Doctor of Leadership in Global Perspectives: Crafting Ministry in an Interconnected World

Artificial Intelligence vs Authentic Integrity?

Written by: on September 7, 2023

“Dealing with systems that output plausible but wrong information feels like a very new challenge” (Michael Webb)


The impact of technological advancements, particularly Artificial Intelligence (AI), extends across various facets of contemporary life, encompassing domains as diverse as church life and ministry. Approximately one year ago, I encountered a noteworthy post authored by a lay member of a church located in a different city. This individual shared insights via a YouTube channel regarding the utilization of AI for sermon compilation, lauding the transformative influence of AI in simplifying the tasks of numerous individuals engaged in ministry.

As I immersed myself in this individual’s YouTube presentation, I found myself captivated by the potential implications of AI integration into church ministry. It led me to contemplate whether this marked the inception of a paradigm shift toward an AI-centric model of ministry within the church. However, I maintained a stance of cautious examination, eschewing undue enthusiasm for the presented concept. My conviction was that a meticulous assessment was warranted.

Subsequently, I embarked on an exploratory venture, establishing an AI account and experimenting with the free version of chat GPT. Through this process, it became apparent that the capabilities of AI, while undeniably remarkable, lacked certain critical attributes inherent to human ministers who operate based on their individual faculties, accumulated knowledge, and personal experiences. Indeed, AI serves as a valuable tool, yet its presence in the realm of ministry should be scrutinized judiciously, with careful attention to its utility and impact on human endeavors.

Furthermore, delving into the potential perils associated with AI integration within my academic endeavors, several concerns surface. One prominent issue pertains to data reliability. The utilization of outdated or unverified datasets, such as the pre-2021 data employed by GPT, may introduce vulnerabilities into the research process, potentially inviting objections and necessitating data corrections. As Michael Webb says: “Dealing with systems that output plausible but wrong information feels like a very new challenge.”(1)

A related danger centers on plagiarism, arising from the potential deviation of AI-generated content from established academic conventions and guidelines. This deviation could inadvertently result in the unintentional appropriation of others’ intellectual property, necessitating heightened vigilance in adhering to academic standards. There is the risk of fostering intellectual complacency. The accessibility and convenience of AI tools may discourage rigorous critical thinking in the creation and analysis of academic papers, particularly within the realm of scholarly work.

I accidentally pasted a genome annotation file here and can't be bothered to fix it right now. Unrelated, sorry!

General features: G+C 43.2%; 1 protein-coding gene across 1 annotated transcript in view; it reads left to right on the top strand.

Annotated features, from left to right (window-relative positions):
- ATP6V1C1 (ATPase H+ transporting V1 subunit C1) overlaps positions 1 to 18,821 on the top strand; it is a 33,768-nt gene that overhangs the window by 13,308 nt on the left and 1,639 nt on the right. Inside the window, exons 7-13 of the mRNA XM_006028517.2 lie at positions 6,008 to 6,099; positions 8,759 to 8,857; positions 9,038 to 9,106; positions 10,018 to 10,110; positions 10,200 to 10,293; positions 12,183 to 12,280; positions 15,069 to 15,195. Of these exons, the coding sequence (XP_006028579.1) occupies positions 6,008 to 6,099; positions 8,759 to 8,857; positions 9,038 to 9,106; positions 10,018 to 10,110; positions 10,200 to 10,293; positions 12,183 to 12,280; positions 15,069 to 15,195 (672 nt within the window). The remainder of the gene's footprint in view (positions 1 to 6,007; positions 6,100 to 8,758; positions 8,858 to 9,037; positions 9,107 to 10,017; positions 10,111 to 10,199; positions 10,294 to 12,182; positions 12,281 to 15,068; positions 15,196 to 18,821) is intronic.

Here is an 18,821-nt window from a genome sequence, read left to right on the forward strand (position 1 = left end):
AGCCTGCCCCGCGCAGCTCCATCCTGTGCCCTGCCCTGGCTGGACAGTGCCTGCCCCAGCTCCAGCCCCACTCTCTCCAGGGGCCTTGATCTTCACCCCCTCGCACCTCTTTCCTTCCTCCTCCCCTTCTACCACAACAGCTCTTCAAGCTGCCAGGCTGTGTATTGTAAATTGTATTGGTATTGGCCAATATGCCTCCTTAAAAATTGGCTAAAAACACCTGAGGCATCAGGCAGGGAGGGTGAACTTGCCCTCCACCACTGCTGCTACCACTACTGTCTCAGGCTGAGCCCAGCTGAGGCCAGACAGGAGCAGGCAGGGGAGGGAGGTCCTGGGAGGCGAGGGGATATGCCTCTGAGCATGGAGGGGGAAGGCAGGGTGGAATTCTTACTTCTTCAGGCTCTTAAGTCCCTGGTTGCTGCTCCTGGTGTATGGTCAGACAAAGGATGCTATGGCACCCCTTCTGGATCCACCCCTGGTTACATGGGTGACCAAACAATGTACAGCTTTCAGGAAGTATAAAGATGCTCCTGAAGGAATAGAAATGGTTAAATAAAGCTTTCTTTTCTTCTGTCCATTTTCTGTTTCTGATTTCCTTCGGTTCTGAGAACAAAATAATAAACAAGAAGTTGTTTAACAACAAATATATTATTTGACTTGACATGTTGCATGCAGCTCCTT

While technological innovations, particularly AI, offer transformative potential across various spheres of life, including church ministry and academia, their incorporation necessitates a measured and discerning approach. Addressing concerns related to data validity, plagiarism, and the potential for diminishing critical thinking is paramount in harnessing the benefits of AI while upholding the integrity of scholarship and human endeavor.

Artificial Intelligence (AI) undoubtedly offers numerous advantages, yet it is crucial to acknowledge its inherent limitations, particularly within the academic and religious domains. Beyond issues pertaining to data quality and relevance, another noteworthy limitation emerges the substantial maintenance costs associated with AI systems. These expenses can be prohibitively high, prompting a pertinent question about whether the benefits accrued from AI justify the considerable investment, both in terms of financial resources and human capital.

Arguably, the most pivotal limitation lies in the realm of human emotions and empathy, a topic that was the focal point of a recent theological discussion within our synod. This discourse underscored the concern among clergy about the potential for AI to replace human roles, including pastoral positions, within the context of church ministry. A consensus emerged, however, that AI’s inherent shortcoming lies in its incapacity to comprehend and empathize with the complex spectrum of human emotions, struggles, and suffering. AI remains bereft of the profound emotional understanding that humans possess, rendering it unsuitable to replace human roles within the church.

Nonetheless, it is essential to recognize that AI, when employed judiciously, can make valuable contributions to academia and religious services. For instance, AI can be harnessed to offer innovative alternatives to traditional academic writing and facilitate meaningful theological discussions.

In light of these considerations, the wisdom shared by David Boudd and Michael Webb gains significance. Their stance advocates for a balanced and informed approach to AI integration. This approach entails neither wholesale rejection nor blind reliance on AI to replace human roles. Instead, it calls for a proportional and effective use of AI to enhance human capabilities and augment the positive impact of technology within academic and ecclesiastical settings.

In conclusion, it is indeed plausible to assert that AI has left its mark on virtually every facet of human endeavor. This sentiment aligns with the observation made by David Boud, who aptly stated, “They have been rapidly incorporated into workplaces at all levels and in all disciplines.”(2) Therefore, it is imperative that we heed the wisdom of Boudd and Webb to ensure that humanity retains agency in the responsible control and utilization of technological tools, including AI, to ensure the preservation of human integrity. By doing so, we can harness these technologies to advance the greater good of society and safeguard against any unintended consequences that may arise from their misuse. In light of the fact that as humans, whether AI exists or not, maintaining integrity as noble creations of God remains paramount. This is because the ultimate source of all wisdom and knowledge in the world originates from God. As the Bible says: “For the Lord gives wisdom; from his mouth come knowledge and understanding.” (Proverbs 2:6).